By James Burton, senior director of insurance product management for U.K. and Ireland, LexisNexis Risk Solutions
Insurance fraud has become a multi-billion-pound problem[i] as the techniques fraudsters are using to defraud insurance providers and their customers become more audacious and more sophisticated. Consider the delivery drivers targeted by fraudsters with the offer of jobs in the pandemic who had their ID compromised for crash for cash insurance scams[ii].
The insurance market works hard to keep at least one step ahead by tackling fraud at the ‘front end’ using ID validation checks to help confirm the applicant is who they say they are. Now email address intelligence is set to strengthen these capabilities, helping the market spot potential cases of application fraud early in the customer on-boarding process.
The growth in ID fraud related crimes has been highlighted during the pandemic,[iii] but even before the outbreak of Covid-19, incidents were rising rapidly. Figures from the Association of British Insurers (ABI) show that in 2019, cases of insurance application fraud rose by more than 200% on the previous year, which equates to 760,000 cases of detected insurance application fraud, worth £1.4billion.[iv]
While application fraud is usually the deliberate misstating of data such as previous claims in the application to get a cheaper quote, it also includes the use of stolen or fake ID to buy insurance to sell on. These ‘ghost brokers’ often promote unrealistically cheap car insurance on social media and sell on fake policies using stolen ID to unwitting younger or high-risk drivers who are in search of a cheap policy. Aviva recently confirmed that cases of application fraud and ghost broking grew over a third in 2020[v].
The global pandemic has dramatically expedited the insurance industry’s adoption of digital business. According to a report from Deloitte[vi] the UK already leads the world in online motor insurance sales – 81% of all policies are currently sold via a computer or mobile phone. This certainly looks set to continue and only heightens the need for robust ID validation checks at the point of application, quote and post policy inception while at the same time providing a seamless online experience.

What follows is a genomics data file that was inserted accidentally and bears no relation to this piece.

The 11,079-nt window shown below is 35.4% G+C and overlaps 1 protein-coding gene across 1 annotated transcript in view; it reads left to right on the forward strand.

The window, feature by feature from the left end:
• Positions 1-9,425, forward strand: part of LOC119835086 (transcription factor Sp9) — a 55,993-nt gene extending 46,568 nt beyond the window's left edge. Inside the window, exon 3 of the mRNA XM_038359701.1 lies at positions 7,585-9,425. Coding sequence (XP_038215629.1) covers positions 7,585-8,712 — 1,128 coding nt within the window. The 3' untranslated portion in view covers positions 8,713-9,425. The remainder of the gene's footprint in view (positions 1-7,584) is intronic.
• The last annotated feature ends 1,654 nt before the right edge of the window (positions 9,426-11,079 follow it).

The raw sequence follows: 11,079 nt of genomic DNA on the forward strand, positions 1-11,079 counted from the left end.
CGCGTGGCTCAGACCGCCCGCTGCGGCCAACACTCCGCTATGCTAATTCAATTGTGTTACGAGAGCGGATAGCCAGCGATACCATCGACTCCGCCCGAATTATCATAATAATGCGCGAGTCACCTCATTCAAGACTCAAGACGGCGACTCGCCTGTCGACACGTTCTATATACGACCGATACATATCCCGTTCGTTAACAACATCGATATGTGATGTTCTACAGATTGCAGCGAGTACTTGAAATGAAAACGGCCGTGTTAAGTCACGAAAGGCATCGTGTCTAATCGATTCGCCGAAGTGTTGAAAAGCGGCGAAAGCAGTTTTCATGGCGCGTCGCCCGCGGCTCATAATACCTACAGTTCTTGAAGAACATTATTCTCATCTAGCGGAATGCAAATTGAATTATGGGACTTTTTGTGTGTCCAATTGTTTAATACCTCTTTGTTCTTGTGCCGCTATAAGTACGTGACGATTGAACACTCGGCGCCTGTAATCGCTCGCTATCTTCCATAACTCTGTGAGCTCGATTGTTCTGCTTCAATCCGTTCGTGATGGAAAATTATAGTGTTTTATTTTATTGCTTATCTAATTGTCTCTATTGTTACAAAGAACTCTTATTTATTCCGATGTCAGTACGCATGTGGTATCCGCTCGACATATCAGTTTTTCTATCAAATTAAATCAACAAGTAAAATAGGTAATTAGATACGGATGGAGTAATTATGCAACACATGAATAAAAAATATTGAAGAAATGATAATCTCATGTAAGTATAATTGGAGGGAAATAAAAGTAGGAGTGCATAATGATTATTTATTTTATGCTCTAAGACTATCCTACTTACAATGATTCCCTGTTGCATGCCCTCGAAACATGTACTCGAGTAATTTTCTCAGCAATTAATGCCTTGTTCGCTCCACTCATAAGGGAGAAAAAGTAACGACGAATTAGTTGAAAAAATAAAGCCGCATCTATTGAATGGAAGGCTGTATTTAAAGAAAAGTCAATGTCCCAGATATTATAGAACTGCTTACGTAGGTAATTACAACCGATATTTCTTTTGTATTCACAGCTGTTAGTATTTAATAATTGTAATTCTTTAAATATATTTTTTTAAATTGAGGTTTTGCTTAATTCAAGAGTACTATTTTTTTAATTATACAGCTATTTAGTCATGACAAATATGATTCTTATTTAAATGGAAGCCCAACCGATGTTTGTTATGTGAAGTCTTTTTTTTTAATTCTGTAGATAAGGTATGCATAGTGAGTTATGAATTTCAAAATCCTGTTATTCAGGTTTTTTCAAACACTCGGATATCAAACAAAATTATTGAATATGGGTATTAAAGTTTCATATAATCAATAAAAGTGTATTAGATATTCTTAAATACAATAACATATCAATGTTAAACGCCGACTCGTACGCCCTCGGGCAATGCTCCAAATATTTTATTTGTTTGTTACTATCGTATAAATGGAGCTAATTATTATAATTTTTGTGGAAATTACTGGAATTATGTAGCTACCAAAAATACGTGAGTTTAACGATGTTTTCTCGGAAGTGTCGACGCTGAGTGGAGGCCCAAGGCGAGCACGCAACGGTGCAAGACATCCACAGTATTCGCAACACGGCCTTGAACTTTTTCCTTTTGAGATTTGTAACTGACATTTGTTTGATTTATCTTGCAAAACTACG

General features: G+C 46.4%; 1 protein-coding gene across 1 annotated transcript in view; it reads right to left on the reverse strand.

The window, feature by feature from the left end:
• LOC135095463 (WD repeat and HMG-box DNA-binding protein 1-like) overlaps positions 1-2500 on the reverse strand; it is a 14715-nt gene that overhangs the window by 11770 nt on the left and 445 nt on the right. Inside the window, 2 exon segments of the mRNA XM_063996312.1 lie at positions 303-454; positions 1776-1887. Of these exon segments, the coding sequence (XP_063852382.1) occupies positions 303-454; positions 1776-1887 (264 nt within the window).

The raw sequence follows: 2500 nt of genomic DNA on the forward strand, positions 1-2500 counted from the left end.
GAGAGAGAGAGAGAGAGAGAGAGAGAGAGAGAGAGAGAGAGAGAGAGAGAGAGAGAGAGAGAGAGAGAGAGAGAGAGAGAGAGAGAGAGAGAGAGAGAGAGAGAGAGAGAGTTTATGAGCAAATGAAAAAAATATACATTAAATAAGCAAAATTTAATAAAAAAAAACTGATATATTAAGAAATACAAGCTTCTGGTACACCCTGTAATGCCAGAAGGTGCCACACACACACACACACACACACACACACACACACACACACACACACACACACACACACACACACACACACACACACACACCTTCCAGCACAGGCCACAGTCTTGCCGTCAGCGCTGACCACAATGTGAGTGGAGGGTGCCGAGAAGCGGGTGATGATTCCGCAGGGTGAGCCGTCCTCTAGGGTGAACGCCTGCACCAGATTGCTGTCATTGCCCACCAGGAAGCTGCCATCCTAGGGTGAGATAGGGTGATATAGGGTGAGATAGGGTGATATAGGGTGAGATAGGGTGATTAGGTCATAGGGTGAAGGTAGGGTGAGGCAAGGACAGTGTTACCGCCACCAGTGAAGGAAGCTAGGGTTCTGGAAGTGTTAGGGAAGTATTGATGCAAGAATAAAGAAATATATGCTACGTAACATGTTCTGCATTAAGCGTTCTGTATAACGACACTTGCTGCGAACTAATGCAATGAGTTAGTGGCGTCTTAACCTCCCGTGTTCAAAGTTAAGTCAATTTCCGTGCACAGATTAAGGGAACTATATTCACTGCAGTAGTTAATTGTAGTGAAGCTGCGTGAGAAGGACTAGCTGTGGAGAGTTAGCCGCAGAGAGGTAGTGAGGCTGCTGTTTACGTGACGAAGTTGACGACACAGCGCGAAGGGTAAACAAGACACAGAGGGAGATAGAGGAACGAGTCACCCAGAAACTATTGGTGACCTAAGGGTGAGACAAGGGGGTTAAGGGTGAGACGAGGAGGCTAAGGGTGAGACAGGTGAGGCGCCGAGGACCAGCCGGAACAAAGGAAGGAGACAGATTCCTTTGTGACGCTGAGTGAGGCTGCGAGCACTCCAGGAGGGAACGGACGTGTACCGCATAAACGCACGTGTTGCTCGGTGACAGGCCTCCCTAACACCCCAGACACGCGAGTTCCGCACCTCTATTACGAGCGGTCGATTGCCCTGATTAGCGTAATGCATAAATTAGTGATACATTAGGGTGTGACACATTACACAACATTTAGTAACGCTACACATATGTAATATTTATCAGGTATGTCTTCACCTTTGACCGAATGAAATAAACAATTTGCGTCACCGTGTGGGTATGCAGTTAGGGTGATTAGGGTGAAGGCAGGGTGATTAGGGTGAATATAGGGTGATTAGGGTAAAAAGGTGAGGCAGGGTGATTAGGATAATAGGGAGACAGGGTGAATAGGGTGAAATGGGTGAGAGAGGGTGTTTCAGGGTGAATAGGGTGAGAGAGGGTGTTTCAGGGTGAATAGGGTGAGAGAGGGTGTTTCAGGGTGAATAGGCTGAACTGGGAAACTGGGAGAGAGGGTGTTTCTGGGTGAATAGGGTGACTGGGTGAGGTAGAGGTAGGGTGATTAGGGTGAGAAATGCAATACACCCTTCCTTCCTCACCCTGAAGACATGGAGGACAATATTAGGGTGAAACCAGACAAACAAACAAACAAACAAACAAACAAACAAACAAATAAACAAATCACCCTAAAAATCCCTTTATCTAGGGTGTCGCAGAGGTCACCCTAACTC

The problem is that the existing techniques used to validate a person’s ID can be time-consuming for both the insurance provider and the customer. And while the data used by the market such as public records data and shared industry data provide a strong foundation for confirming ID, they are not fool-proof when dealing with determined fraudsters. ID checks can also feel intrusive and unnecessary, creating friction with the majority of customers who are genuine. This means insurance providers have a tricky balance to achieve in protecting themselves and their customers from fraud using ID validation techniques pre and post policy inception but doing so without slowing down or complicating the application and quote process for the customer.
This is where email address intelligence based on the email address provided during the application process, is taking ID validation to the next level.
An email address is a unique global identifier and sits at the heart of a consumer’s digital persona. Our research[vii] shows that 91% of people have had the same email address for three years or more and 51% for more than 10 years. As well as being a persistent identifier that stays with a person overtime, it is also linked to multiple online accounts and transactions. As a result, each individual email address creates a digital footprint which provides a rich transaction history, full of online behavioural insights which could make it one of the most powerful tools for detecting application fraud.
By using billions of transactions from global payment processors and other online industries it is now possible to provide an instant risk score[viii] to indicate whether the ID is genuine or whether it could be fraudulent – based on an individual’s email address information and other personal information provided, at the point of quote. Risk is assessed by evaluating email address metadata points, such as whether the email and domain even exist, or whether the email bears a close resemblance to the proposer’s name for the policy.
As well as automatically validating every quote that comes through, the email address risk score can also bring a new layer of insight that helps inform pricing decisions.
Email address intelligence-based risk scores are set to boost the insurance market’s resilience to ID fraud, without compromising the experience of the genuine end customer. They may help to protect individuals from having their identity compromised while at the same time support a swift and efficient on-boarding process. For insurance providers, striking the right balance between robust ID checks and a streamlined application process should no longer be quite so tricky to achieve.
[vii] DMA Insight: Consumer Email Tracking Study (2015) – UK respondents
[viii] LexisNexis® Emailage® Rapid is a powerful fraud risk scoring solution based on the email address and other personal information provided during the application process. In February 2020, LexisNexis Risk Solutions acquired Emailage, a fraud prevention and risk management solutions provider. LexisNexis® Emailage® is a proven risk assessment tool that is fuelled by continuously updating global digital insights and uses a patented, proprietary analytic approach to reimagine fraud detection.